Almost 15,000 District of Columbia homeowners will have to pay higher than necessary real estate taxes this fall unless they file an affidavit with the city by Monday, the D.C. Finance and Revenue Department warned yesterday.

The affidavits qualify owner-occupants of homes or condominiums for a tax exemption on $9,000 of each dwelling's value, which saves about $120, depending upon what tax rate is set. This year, for the first time, the affidavits also qualify homeowners for a lower tax rate.

There are an estimated 65,000 owner-occupants in the city.

Although the finance department sought to encourage filing by making a separate mailing of the affidavit forms to citizens, about 11,000 fewer have filed them this year than the 61,000 who did in 1978, according to Kenneth Back, department director.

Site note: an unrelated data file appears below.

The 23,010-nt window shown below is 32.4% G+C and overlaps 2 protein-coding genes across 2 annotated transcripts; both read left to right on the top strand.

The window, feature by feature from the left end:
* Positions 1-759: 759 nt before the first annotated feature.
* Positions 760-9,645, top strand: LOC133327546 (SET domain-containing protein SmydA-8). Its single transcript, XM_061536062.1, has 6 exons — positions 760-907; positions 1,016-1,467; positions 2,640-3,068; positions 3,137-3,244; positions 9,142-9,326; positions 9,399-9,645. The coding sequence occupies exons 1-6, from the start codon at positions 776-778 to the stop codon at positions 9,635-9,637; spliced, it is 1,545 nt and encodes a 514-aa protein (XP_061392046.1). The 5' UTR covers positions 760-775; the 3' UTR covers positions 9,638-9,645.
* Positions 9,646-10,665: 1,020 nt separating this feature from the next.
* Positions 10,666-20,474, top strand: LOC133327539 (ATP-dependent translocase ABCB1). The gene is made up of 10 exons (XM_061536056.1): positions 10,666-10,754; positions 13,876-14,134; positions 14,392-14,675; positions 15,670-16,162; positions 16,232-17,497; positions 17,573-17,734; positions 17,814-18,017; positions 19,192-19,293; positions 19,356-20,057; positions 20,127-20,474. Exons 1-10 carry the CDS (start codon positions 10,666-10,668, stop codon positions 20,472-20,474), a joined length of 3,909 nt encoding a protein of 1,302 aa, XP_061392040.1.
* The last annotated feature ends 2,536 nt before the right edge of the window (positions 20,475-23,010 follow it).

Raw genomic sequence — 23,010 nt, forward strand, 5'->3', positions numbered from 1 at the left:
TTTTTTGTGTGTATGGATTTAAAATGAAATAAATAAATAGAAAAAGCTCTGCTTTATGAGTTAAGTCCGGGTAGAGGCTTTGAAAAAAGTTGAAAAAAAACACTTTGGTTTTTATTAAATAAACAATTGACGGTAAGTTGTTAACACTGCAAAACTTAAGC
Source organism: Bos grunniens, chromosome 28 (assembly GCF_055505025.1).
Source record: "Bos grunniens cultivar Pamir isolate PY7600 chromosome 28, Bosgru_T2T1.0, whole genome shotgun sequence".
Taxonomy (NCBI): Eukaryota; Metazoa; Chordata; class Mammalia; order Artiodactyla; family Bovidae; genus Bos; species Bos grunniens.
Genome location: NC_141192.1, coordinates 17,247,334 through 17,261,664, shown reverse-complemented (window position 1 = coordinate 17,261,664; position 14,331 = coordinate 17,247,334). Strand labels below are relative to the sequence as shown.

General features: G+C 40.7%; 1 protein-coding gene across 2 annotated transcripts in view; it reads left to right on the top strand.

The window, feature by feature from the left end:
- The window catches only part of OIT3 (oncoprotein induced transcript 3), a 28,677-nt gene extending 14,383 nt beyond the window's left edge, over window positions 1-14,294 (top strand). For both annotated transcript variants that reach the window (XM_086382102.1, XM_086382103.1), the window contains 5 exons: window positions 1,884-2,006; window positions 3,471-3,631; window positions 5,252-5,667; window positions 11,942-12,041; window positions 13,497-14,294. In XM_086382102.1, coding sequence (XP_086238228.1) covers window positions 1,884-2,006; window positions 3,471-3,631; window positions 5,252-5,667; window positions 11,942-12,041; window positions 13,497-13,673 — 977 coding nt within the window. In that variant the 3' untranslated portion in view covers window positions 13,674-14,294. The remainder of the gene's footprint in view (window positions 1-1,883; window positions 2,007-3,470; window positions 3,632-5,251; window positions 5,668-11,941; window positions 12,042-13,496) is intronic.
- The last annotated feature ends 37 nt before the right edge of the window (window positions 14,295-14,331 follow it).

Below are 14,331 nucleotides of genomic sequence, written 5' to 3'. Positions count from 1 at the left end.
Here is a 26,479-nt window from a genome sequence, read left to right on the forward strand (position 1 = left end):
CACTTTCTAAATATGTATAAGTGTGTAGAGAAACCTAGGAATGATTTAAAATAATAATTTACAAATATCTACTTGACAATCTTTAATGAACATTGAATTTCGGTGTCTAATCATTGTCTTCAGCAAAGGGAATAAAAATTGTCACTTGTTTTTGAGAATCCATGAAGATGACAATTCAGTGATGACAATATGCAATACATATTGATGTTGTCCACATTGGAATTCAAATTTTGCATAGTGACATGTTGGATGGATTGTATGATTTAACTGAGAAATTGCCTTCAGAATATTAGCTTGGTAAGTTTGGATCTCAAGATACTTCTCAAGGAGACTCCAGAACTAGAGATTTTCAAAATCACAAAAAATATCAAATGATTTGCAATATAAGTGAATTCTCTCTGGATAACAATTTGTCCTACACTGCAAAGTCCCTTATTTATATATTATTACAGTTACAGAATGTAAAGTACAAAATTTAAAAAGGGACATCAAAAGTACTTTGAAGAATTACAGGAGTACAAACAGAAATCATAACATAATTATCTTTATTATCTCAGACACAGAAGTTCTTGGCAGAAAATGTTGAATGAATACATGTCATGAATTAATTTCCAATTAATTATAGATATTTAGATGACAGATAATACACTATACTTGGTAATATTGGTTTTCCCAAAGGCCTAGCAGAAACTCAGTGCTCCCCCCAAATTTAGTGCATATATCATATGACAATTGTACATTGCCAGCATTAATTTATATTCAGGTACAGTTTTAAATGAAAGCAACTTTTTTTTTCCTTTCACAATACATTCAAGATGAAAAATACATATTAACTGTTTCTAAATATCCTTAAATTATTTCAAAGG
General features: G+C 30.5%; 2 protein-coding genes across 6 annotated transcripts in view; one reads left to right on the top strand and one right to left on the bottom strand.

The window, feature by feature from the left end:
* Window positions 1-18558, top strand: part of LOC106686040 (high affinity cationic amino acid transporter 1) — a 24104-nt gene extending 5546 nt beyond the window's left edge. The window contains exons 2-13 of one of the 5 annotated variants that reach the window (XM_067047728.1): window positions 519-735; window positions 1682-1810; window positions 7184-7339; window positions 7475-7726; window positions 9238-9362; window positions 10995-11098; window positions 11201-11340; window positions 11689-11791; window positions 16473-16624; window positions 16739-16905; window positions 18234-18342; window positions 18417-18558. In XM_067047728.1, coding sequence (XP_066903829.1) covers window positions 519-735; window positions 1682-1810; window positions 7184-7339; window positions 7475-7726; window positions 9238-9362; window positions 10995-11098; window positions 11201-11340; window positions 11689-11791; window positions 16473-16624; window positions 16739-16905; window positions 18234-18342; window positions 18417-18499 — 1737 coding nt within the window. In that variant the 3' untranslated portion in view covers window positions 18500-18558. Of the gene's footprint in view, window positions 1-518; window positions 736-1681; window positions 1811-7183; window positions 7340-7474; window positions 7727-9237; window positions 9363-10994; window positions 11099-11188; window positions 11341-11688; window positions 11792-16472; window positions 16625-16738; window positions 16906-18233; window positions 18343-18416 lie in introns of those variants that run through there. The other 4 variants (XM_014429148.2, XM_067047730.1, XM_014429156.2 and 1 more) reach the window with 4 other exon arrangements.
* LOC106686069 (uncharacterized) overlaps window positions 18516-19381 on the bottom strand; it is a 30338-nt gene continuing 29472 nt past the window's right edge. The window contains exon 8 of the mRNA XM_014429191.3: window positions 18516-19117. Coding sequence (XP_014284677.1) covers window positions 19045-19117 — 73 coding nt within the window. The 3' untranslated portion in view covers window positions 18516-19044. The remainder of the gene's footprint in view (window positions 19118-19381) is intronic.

Last year the department enclosed the blank forms in envelopes containing assessment notices. Many citizens complained that they overlooked the affidavits.

Under an emergency measure passed by the City Council and signed into law yesterday by Mayor Marion Barry, only homes for which affidavits have been filed will qualify for the lower of two residential tax rates. Others will be taxed as rental property at a somewhat higher rate, not yet set, that the new law authorizes. A thrid, higher rate will be levied on commercial property.

Back said affidavits may be obtained and filed with the department's assessment services division in the Municipal Center, 300 Indiana Ave. NW. Telephone information numbers are 727-6410 and 727-6440.